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Texas Company Pioneers Sustainable Pallets Made of Corn

Prototype of the $15 million carbon-negative CornBoard manufacturing facility / Photo: C.D. Smith Press Release

Stratford, Texas-based CornBoard Manufacturing is on a mission to slow the cutting down of trees and replace the wood used to make shipping pallets with eco-friendly material: corn plant remnants. CornBoard notes, pallet production accounts for the greatest use of U.S.produced hardwood lumber. It’s estimated that a whopping 1.8 to 1.9 billion pallets are used each day nationwide.

CornBoard wants to change that metric. That’s why it plans to construct a $15 million carbon-negative manufacturing plant in northwest Iowa where it will build eco-friendly shipping pallets out of its patented CornBoard product. CornBoard is a cleaner wood-alternative composed of corn stover – the stalks, husks, and leaves that remain in a field after harvest.

“Every day at least 8 million trees are deforested. By utilizing the vast supply of corn stover that remains after corn harvest, we can save many millions of trees each year by reducing the need to harvest our forests for pressed board products. What’s more, the entire supply of corn stover returns the following year,” the company says on its site.

The 50,000 square foot plant will be constructed in Sac County, Iowa, by Wisconsin-based construction management firm C.D. Smith through a partnership with engineering and architecture firm McMahon Associates – also based in Wisconsin.

Corn Board’s CEO Lane Segerstrom told the Des Moines Register that construction is scheduled to begin in the spring and that the plant will create up to 30 new jobs.

“The leading-edge nature of this project appeals to us,” C.D. Smith’s President and CEO, Justin Smith said in a company press release. “Our involvement speaks to our desire to be on the forefront of innovation and an industry leader in environmentally sustainable construction. We’re excited to be part of this transformational effort.”

As the Des Moines Register reports, the company says that its CornBoard can be used to create pallets that weigh less than wooden ones but possess the same strength and sturdiness. CornBoard currently manufactures products like skis, snowboards, skateboards, and furniture out of CornBoard.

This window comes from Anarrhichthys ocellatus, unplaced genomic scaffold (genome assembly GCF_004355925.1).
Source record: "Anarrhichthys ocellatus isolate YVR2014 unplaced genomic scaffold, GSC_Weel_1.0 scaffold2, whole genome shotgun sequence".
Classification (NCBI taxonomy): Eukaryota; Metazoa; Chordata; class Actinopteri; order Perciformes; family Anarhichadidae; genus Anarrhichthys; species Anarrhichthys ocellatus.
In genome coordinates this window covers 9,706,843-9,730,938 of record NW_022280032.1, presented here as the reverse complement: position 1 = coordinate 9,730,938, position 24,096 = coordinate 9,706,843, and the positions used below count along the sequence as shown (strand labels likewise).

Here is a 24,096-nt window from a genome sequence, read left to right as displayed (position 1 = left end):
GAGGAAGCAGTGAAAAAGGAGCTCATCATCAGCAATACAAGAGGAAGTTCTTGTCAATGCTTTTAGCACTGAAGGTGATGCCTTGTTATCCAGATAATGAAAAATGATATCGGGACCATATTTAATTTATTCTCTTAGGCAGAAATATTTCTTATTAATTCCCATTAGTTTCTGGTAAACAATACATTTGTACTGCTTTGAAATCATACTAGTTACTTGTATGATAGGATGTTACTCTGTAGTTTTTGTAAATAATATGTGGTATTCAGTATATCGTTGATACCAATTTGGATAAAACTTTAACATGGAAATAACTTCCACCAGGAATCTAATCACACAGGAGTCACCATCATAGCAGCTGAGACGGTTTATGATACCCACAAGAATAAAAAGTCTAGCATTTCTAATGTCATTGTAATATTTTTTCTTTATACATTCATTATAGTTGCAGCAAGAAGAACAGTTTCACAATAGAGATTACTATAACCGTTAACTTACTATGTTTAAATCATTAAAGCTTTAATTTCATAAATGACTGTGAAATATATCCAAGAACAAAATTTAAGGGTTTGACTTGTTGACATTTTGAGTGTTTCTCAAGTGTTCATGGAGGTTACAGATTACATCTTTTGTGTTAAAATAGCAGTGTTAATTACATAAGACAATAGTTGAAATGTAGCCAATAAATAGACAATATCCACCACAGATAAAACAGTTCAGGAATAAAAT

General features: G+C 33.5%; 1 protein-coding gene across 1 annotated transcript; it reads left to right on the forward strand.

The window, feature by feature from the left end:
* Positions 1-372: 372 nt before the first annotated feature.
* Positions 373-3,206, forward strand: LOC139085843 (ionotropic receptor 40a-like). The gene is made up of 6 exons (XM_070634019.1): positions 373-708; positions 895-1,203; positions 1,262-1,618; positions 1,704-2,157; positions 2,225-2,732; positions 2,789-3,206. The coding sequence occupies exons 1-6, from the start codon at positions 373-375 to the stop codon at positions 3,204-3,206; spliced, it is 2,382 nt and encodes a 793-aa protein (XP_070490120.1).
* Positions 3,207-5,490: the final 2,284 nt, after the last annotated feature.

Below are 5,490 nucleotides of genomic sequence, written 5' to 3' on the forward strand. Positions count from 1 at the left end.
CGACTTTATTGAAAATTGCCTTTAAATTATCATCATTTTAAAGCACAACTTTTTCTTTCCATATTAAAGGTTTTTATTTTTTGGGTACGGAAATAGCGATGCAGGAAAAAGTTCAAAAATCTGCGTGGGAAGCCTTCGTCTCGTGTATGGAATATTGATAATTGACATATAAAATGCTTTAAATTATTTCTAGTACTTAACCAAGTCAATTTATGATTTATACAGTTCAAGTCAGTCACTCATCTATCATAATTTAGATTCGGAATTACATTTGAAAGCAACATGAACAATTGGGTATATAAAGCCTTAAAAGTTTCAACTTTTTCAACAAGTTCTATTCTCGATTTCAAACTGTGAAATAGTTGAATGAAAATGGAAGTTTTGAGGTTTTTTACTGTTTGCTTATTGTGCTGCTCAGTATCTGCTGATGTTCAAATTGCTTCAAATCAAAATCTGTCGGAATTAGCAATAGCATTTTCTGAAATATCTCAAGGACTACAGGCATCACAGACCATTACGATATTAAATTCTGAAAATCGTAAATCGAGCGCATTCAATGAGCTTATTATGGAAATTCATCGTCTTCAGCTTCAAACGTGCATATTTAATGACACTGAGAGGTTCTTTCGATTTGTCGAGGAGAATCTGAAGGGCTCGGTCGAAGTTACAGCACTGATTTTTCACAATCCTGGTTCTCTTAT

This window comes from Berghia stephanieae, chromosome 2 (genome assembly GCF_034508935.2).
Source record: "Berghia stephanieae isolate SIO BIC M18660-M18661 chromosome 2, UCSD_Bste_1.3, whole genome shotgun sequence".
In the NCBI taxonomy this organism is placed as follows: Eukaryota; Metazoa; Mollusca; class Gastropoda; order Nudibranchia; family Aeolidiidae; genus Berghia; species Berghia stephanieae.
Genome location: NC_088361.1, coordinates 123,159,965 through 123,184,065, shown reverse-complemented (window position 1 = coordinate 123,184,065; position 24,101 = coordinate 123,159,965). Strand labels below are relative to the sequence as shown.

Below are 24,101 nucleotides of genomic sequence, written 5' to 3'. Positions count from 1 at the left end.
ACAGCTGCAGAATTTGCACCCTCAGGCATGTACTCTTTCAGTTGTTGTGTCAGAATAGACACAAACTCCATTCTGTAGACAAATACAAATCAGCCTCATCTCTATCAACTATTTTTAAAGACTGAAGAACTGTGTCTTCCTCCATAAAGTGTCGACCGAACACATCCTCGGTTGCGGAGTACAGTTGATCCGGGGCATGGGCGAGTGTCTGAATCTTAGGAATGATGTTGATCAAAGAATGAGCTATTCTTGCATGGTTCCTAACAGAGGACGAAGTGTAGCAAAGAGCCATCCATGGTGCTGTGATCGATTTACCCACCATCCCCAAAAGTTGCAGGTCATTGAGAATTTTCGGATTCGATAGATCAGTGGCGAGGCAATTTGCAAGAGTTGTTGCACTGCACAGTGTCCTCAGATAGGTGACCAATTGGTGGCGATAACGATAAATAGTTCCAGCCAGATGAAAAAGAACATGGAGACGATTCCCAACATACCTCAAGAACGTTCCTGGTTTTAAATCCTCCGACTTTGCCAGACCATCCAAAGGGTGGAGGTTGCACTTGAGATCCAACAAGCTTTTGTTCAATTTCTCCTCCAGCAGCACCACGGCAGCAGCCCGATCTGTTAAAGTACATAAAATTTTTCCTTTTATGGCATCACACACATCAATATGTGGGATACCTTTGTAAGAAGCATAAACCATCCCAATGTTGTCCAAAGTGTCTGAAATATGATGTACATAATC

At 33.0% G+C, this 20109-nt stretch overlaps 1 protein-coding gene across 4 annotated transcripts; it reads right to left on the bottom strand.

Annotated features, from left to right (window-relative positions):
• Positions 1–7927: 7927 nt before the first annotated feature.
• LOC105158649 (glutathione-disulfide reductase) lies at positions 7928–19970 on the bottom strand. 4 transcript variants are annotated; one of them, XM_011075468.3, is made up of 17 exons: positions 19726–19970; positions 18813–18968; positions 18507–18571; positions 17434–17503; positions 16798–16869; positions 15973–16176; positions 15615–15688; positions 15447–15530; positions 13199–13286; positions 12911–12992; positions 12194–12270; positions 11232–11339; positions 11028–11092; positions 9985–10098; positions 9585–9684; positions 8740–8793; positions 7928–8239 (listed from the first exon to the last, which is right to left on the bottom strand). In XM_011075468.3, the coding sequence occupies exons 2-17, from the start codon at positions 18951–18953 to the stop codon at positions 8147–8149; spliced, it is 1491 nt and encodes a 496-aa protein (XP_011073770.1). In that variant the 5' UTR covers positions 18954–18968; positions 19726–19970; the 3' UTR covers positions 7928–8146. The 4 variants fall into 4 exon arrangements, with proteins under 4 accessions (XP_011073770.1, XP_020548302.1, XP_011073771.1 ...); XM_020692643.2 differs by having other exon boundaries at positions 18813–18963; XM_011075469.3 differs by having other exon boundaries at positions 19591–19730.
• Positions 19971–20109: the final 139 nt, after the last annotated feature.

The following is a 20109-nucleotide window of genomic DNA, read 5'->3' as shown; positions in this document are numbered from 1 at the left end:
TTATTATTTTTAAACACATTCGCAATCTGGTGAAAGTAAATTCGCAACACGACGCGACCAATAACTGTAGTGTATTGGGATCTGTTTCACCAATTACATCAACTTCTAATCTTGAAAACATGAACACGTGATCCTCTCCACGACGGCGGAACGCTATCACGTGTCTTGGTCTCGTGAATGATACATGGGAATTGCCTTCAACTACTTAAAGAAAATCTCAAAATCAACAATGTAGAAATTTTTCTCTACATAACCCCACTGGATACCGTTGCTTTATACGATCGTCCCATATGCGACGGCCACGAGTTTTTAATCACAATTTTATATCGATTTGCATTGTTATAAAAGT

According to CornBoard, its patented product is made by sifting, sorting, and combining corn stover with a resin. Next, heat and pressure are used to bond the materials, creating a solid product.

The company says it currently uses a non-formaldehyde resin in the bonding process, and that development is underway on a proprietary resin that will further increase eco-friendliness.

“The process to make CornBoard was developed, refined, and patented by leading researchers at the University of Illinois,” CornBoard says. “Our goal is to make CornBoard one of the greenest and most environmentally responsible building materials on the market.”

About 30 to 50 farmers will be relied on to provide around 50,000 bales (50 million pounds) of corn stover per year. The company could pay farmers up to $750,000 for the corn remnants which Segerstrom says CornBoard will bale and transport. He adds that he is looking into other factory settings “to meet the growing demand for eco-friendly pallets.”

“Leaving a Carbon Legacy is a ‘domino’ effect of many actions,” CornBoard explains. “The positive aspects of growing corn and harvesting the stover for CornBoard production is simple: It economically reduces or sequesters CO released into the atmosphere. This domino effect of CO sequestration can approach 10.25 tons per acre, which in total is equal to removing the CO emissions of well over 100 million automobiles annually.”

Iowa is the country’s leading producer of corn with a projected 2.48 billion bushels grown in 2020 alone. That’s a lot of pallets (and trees saved). For further perspective, “If 20 percent of the available corn stover in Iowa was pressed into 4’x8′-half-inch thick boards, it would cover 251,212 football fields or 332,182 acres,” C.D. Smith said in its press release.

“The time has come for business to adapt and deliver life’s essentials in a nature-positive way,” said Segerstrom in the C.D. Smith release. “This project is a collaborative effort between like-minded organizations who are striving to do the right thing for our environment and our communities. Bringing quality jobs and economic development to Rural America through this carbon negative plant is extremely exciting.”

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